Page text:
No state, including California, has a law that prohibits eating while driving. You might interpret this as a tacit admission that you can safely eat and drive in some situations.
But every state, including California, has reckless driving laws. These laws do not specifically refer to eating. But prosecutors can apply them to situations where eating becomes a distraction and causes you to drive recklessly.
Here is an overview of the laws that might create both civil and criminal liability for individuals who eat while driving in California.
What is Distracted Driving?
According to the U.S. Centers for Disease Control, distracted driving includes any behavior that takes your mind, hands, or eyes off driving.
Examples of behaviors that might cause a distraction include:
- Watching videos
- Putting on makeup
- Talking to other occupants or on the phone
According to this definition, eating while driving qualifies as a distraction on all three counts. Eating will occupy at least one hand, take your eyes off the road, and distract your mind.
California’s Reckless Driving Law
California’s reckless driving law is the most likely criminal law to apply to eating and driving. This law prohibits drivers from driving with willful or wanton disregard for the safety of other people.
In the law, “willful and wanton” covers a lot of behaviors, including:
If a driver intentionally creates a risk to others, the driver has acted willfully and wantonly. A road rage incident might involve a driver who deliberately bumps another driver’s car. This intentional car accident would justify charges of reckless driving against the aggressor.
Conscious disregard means that a driver deliberately ignores the risk to others. A street racer, for example, might claim ignorance of the dangers of street racing. But the risks of street racing to the racers and bystanders are so well known that the participants would need to intentionally blind themselves to the risks to claim ignorance.
If a police officer were to cite a driver for eating and driving, the officer would likely rely on the driver’s utter indifference to the safety of others. Eating in a car does not always create a safety risk. Most drivers can safely drink a cold soda with a lid and straw.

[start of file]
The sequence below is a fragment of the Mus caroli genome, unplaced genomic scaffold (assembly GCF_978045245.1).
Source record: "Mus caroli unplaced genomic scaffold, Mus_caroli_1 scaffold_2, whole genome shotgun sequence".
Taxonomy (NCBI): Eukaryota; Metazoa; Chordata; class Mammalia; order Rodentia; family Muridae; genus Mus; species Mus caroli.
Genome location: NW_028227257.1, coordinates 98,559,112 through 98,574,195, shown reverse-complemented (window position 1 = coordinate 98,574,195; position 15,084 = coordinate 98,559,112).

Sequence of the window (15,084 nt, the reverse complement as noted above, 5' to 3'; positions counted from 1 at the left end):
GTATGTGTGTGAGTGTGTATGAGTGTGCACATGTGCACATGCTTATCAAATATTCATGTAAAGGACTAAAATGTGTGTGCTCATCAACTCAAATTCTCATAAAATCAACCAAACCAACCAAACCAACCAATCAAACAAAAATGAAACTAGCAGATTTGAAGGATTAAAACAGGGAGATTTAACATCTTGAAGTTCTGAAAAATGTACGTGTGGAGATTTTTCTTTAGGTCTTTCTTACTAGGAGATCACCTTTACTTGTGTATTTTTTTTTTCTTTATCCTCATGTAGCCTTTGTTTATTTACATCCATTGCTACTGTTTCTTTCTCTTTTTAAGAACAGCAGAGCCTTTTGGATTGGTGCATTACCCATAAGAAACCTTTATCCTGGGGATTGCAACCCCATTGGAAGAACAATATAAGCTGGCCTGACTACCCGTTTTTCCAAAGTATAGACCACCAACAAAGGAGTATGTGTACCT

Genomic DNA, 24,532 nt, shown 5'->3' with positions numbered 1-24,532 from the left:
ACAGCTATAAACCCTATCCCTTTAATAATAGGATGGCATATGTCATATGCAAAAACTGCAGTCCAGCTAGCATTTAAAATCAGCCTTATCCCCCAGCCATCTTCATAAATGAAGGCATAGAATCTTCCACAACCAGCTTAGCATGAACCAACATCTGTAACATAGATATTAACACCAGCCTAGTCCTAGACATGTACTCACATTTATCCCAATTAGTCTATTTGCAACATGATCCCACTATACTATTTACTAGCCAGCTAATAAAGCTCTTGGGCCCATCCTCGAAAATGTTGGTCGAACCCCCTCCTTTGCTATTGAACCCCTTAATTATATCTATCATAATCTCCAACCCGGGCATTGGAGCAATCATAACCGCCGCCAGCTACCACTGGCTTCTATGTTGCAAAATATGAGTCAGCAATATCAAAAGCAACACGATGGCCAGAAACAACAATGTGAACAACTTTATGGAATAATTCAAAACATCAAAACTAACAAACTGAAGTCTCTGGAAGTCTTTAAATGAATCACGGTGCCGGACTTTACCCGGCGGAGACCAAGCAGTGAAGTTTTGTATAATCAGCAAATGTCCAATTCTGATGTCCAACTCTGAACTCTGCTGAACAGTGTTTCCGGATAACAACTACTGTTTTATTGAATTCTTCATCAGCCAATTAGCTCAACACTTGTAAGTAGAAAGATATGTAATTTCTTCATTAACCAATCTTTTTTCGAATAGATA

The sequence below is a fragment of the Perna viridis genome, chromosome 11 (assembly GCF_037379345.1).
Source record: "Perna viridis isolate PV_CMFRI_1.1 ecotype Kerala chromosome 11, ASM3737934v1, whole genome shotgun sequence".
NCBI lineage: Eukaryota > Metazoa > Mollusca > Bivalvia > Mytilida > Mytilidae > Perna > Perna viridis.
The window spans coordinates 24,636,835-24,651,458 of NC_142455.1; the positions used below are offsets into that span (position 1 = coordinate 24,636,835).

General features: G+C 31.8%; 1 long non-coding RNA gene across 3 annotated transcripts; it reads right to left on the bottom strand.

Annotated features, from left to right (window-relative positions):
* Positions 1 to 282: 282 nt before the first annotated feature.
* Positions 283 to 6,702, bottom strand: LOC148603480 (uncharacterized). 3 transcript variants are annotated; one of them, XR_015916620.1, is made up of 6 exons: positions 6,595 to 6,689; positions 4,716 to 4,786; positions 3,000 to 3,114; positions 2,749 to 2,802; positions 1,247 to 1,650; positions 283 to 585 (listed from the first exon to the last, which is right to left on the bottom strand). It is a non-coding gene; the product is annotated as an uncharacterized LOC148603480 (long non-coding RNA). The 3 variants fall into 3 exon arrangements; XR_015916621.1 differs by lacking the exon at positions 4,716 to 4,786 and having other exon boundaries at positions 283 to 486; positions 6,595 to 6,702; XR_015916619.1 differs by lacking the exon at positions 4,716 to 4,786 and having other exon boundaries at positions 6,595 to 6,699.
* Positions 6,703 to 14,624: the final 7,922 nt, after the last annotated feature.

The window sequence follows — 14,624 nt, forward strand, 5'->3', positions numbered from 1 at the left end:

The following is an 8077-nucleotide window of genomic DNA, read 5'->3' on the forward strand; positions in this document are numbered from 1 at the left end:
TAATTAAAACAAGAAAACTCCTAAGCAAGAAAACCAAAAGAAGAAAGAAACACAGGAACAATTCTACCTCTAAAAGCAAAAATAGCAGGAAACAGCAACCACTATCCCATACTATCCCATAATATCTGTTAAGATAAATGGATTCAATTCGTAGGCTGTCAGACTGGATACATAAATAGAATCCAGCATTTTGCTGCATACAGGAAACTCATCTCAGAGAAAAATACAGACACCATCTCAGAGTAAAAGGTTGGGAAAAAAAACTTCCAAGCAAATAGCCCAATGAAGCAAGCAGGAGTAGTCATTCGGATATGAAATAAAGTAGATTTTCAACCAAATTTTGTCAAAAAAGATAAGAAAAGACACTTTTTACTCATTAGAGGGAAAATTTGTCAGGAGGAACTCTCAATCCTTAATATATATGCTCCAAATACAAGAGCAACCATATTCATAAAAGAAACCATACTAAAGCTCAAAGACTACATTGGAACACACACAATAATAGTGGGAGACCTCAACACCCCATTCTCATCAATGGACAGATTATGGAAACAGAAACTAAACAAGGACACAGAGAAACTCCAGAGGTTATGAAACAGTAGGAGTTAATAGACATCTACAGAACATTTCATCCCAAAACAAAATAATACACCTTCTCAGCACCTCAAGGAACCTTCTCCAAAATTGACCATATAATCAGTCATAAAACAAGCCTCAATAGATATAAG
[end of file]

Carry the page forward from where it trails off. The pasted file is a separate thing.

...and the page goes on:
But as you add in other factors, eating while driving becomes more dangerous.
Some of these factors might include food or drink that is:
- Unwieldy to hold safely in one hand
At some point, the accumulation of factors might pose a risk to the safety of others. Eating and driving in the face of these risks could constitute reckless driving.
How Does Negligence Apply to Eating While Driving in California?
California uses a fault-based auto insurance system. This means that the driver who caused an accident bears legal liability for the damages resulting from it.
To prove fault for an accident in a personal injury case, you will usually rely on negligence. Under California law, the standard of proof for negligence is lower than recklessness. Recklessness requires intent, even if the intent only arises to the level of indifference. Negligence, on the other hand, requires no intent.
When applied to eating and driving, this difference plays a critical role. For a prosecutor to win a reckless driving conviction, they must prove that the driver knew of the risks posed by eating and driving but ignored them. This means that ignorance of the risks might provide a defense against criminal charges.
To win a negligence lawsuit against the same driver, you only need to prove that a reasonable driver in the same situation would have recognized the risks. Even if this driver did not appreciate the risks, you can still win a lawsuit by proving that the driver should have known them.
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